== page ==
Usually we are down at Lumparsund before they drop anchor. But even if the ship blows in on a following wind at such a speed that it almost runs aground and all the people are up taking down the sails, there is still so much to do on board before the seamen have time even to look ashore that it doesn’t matter if we get down there a little later.

For my own sake alone, I want to be down there before they drop anchor. There is no greater peace in the world than when the anchor falls into Lumparsund after the whole long season. It’s so quiet, as if the whole world had hove to on its great voyage. Of course the bo’sun shouts orders to the boys up in the rigging, and of course you hear movement and running feet on deck, but in the eye of reality, everything is stopped and silent when the world turns and the seamen go ashore.

Then we go down to Klubben just as Leo turns against the wind in the shallow passage and her remaining sails go slack. Then the anchor drops. I see Erik Jan standing in the lee by the wall of the cabin and waving to us all ashore. I see Carl Gustaf standing on the bridge with his hand up. I both see and hear the Änglund boy yelling at the boys up in the rigging. I see them all, in the rigging and on deck, everyone of them visible and safe and sound. Last time, Leo came home one man short, but now they are all there and we shout and wave from our various vantage points without being able to hear each other properly in the roaring wind and the autumn day lying damply heavy over Lumparsund.

Now that the boys are home, they start taking an interest in us. ‘You’re all alive?’ is one of the first questions they usually ask once we’re within earshot. ‘Who would have put an end to us?’ we cry back. Usually it’s only some old person who has died, something expected and distant. If it’s anyone closer, a mother or a father or a sister or even a wife, then we’re more cautious. Then we don’t shout it out immediately, but wait until we are on our own.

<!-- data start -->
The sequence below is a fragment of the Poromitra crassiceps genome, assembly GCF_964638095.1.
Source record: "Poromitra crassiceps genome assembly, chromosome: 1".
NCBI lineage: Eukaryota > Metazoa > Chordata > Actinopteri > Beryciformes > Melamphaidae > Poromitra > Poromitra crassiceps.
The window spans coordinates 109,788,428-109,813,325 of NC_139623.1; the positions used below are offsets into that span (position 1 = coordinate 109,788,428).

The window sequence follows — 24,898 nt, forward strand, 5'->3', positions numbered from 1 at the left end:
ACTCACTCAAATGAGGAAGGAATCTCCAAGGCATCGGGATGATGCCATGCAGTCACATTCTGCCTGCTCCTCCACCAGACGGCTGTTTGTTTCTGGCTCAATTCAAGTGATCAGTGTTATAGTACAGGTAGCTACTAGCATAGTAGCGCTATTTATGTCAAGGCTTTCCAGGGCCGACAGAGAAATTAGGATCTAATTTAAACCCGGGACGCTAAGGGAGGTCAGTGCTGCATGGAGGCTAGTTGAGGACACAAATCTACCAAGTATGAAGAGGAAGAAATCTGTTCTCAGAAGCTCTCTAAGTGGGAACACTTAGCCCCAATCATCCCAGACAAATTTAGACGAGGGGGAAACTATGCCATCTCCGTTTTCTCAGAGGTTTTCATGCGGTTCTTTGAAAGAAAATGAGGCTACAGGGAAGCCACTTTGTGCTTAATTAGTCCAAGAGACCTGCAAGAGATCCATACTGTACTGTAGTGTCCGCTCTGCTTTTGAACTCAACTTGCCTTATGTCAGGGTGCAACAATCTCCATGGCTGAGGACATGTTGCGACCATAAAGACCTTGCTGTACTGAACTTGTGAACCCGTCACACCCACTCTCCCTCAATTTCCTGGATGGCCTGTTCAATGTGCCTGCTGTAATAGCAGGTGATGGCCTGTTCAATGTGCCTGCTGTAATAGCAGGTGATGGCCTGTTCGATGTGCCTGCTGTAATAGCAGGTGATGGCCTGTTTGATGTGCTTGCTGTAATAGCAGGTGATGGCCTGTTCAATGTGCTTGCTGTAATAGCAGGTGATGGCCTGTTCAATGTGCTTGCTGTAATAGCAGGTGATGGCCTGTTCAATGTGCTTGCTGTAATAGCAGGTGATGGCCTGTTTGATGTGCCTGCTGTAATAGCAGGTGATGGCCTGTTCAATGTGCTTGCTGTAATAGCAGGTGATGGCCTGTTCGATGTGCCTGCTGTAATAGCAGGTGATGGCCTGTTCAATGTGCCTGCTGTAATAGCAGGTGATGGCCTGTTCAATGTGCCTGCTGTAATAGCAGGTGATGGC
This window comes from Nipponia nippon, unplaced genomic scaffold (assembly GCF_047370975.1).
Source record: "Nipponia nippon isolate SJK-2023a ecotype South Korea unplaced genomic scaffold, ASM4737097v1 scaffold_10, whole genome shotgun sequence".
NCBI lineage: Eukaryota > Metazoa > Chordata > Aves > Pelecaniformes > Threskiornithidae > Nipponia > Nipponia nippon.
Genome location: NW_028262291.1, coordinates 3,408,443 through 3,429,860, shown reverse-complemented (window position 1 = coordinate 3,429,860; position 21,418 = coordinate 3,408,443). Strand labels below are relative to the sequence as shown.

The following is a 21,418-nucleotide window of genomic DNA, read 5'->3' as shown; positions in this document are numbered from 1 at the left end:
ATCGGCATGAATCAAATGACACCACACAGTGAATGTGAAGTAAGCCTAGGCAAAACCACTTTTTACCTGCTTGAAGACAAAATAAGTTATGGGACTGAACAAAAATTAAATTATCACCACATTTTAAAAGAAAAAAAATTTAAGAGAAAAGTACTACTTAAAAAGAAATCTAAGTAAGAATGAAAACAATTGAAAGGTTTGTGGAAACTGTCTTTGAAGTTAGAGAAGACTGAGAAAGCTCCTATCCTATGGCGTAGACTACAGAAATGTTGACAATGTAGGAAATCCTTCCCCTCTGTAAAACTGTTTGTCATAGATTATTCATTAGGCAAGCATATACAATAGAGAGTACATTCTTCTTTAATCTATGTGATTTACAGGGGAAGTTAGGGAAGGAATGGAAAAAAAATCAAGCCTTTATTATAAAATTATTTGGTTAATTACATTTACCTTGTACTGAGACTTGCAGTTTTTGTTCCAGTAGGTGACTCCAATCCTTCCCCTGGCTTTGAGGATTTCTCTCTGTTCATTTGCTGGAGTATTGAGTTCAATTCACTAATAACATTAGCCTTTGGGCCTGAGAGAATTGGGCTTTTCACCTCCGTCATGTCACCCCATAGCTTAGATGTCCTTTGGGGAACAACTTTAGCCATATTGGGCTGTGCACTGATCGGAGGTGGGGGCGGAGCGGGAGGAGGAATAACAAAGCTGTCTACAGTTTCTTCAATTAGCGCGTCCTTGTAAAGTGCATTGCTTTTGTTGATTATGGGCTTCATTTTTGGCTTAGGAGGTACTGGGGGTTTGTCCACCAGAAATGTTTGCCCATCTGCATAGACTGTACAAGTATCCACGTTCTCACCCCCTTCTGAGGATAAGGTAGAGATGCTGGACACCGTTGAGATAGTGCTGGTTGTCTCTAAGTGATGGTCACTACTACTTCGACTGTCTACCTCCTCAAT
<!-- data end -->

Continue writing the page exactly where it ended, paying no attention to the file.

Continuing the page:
This year there hasn’t been great mortality, and we have nothing but good news to call out as we row out to the ship. Erik Jan looks pleased. He has grown and has a new cap, the old one perhaps lost at sea. I already know what fun we’ll have this evening when he opens his sea-chest and shows what he’s brought back from foreign ports. He’s my little boy who has grown up, and I can’t help the two big tears appearing on my cheeks as I call out: ‘Mother sends her love!’

Then Carl Gustaf also comes to the railing. ‘Hullo there, Leander!’ he shouts, his seavoice still strong and carrying. ‘There’ll be quite a share-out this year, I’ll have you know!’

We have already heard from the others who have returned earlier that it’s been a good year, with cargoes beyond all expectations. ‘So things went well for you then?’ I call back.

‘Yes, indeed’, replies Carl Gustaf. ‘Did you bring your shovel with you?’

He pretends he has the hold full of money. But times have changed since Erik Petter came home with the proceeds in the wool-sack. Nowadays, the skipper rarely sees the money that he sails on. Now he is usually given a piece of paper, and the agents and ship-owners have to settle with the bank. Leo‘s cash-box doesn’t seem any heavier than usual, but when Carl Gustaf is ready and goes ashore, he carries it carefully and keeps it on his lap all the way to Granboda. ‘There’ll be no peace in my soul until I’ve handed it in to Simons’, he says.

‘Are you going to Simons before you go home’, I say.

‘I suppose so, yes’, he says. ‘I know Simons is sitting there waiting.’